• Elizabeth Garrett Anderson (1836–1917) - physician, feminist, co-founder of first hospital staffed by women, first dean of a British medical school, first female mayor and magistrate in Britain
  • Louisa Garrett Anderson (1873–1943) - medical pioneer, member of Women's Social and Political Union, social reformer, Chief Surgeon of Women's Hospital Corps, Fellow of Royal Society of Medicine
  • Nancy Astor, Viscountess Astor (1879–1964) - politician, socialite, first woman to sit as a Member of Parliament in the English House of Commons
  • Barbara Ayrton-Gould (née Ayrton; June 1886 – 14 October 1950) - a Labour politician in the United Kingdom
  • Frances Balfour (1858–1931) - highest-ranking members of British aristocracy to assume a leadership role in the women's suffrage movement
  • Dorothea Beale (1831–1906) - educational reformer, author, Principal of the Cheltenham Ladies' College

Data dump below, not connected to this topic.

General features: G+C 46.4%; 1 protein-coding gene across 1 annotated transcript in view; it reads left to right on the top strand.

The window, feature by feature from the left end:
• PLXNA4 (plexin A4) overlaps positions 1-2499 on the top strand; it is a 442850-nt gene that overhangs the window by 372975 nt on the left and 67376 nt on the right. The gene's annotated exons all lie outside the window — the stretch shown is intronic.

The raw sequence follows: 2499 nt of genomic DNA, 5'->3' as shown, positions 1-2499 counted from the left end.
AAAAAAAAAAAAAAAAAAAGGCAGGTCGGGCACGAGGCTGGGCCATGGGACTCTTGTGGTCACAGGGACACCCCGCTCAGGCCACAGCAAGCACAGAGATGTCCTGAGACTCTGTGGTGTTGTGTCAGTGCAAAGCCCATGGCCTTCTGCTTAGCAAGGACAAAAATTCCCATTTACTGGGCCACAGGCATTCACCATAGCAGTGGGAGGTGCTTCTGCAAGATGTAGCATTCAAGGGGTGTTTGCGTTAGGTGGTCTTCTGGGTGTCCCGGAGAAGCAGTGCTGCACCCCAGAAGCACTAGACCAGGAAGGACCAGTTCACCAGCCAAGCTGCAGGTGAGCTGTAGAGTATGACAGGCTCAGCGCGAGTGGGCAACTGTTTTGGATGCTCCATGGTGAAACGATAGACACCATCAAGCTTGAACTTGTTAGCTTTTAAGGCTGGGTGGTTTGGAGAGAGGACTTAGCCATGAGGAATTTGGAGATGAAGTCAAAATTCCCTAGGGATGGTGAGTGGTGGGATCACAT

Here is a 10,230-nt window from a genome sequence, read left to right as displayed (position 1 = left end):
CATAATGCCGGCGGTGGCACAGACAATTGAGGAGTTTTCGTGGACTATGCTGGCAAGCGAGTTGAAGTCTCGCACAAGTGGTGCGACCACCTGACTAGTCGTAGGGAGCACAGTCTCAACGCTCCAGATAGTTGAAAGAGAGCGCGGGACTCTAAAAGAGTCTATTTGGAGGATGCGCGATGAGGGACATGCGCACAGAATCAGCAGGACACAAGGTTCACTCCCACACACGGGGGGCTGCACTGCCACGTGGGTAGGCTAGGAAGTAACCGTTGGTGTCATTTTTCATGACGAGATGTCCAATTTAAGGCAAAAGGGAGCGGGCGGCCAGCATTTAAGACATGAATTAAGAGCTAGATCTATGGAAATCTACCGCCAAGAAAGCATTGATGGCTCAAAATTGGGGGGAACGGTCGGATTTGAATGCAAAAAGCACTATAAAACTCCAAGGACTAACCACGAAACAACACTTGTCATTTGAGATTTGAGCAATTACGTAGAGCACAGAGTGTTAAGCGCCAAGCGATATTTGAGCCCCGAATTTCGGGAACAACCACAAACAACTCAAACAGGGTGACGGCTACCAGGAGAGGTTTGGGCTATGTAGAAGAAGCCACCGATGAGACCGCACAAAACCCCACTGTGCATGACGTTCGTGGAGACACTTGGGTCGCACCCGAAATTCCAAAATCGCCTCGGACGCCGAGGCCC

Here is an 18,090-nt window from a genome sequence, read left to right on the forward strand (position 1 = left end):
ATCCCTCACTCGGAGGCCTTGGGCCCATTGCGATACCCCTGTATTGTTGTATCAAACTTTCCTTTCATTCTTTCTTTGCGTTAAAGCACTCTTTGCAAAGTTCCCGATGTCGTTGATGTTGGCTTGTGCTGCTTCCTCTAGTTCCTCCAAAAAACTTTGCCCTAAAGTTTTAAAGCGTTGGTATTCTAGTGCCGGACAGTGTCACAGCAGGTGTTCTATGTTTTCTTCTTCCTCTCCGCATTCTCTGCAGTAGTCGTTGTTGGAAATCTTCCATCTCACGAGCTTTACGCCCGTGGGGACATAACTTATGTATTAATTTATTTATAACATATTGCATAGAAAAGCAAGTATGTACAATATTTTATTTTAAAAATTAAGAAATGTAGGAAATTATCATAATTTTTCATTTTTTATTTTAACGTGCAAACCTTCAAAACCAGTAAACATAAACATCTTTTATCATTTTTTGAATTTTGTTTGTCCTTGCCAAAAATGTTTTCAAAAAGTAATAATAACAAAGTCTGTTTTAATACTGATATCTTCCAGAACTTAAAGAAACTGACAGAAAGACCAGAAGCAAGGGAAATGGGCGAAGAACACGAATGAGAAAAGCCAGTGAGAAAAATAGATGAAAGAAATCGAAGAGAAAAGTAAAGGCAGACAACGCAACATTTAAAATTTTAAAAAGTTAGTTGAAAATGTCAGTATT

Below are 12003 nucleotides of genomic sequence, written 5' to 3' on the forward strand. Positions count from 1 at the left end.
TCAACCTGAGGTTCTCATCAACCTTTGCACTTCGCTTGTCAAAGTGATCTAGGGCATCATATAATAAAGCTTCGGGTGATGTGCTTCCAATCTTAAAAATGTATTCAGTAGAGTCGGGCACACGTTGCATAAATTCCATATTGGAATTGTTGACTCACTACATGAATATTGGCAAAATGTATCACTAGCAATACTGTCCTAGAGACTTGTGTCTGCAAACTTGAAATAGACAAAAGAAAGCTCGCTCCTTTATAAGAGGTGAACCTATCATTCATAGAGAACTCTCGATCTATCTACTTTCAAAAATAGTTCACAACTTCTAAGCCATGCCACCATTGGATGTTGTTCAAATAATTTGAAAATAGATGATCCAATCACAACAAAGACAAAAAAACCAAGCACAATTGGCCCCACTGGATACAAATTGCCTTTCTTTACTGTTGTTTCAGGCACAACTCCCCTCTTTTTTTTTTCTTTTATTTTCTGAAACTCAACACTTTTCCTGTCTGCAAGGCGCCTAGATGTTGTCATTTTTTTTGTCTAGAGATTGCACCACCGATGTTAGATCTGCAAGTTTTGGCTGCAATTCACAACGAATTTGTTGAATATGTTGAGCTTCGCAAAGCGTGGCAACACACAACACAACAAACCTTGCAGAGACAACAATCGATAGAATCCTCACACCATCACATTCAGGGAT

• Mary Gawthorpe (1881–1973) - socialist, trade unionist, editor
  • Lydia Becker (1827–1890) - amateur scientist with interests in biology and astronomy, best remembered for founding and publishing the Women's Suffrage Journal
  • Ethel Bentham (1861–1931) - doctor, politician
  • Annie Besant (1847–1933) - prominent socialist, theosophist, women's rights activist, writer, orator and supporter of Irish and Indian self-rule
  • Rosa May Billinghurst (1875–1953) - member of the Women's Social and Political Union
  • Teresa Billington-Greig (1877–1964) - founder of Women's Freedom League
  • Barbara Bodichon (1827–1891) - educationalist, artist, feminist, activist for women's rights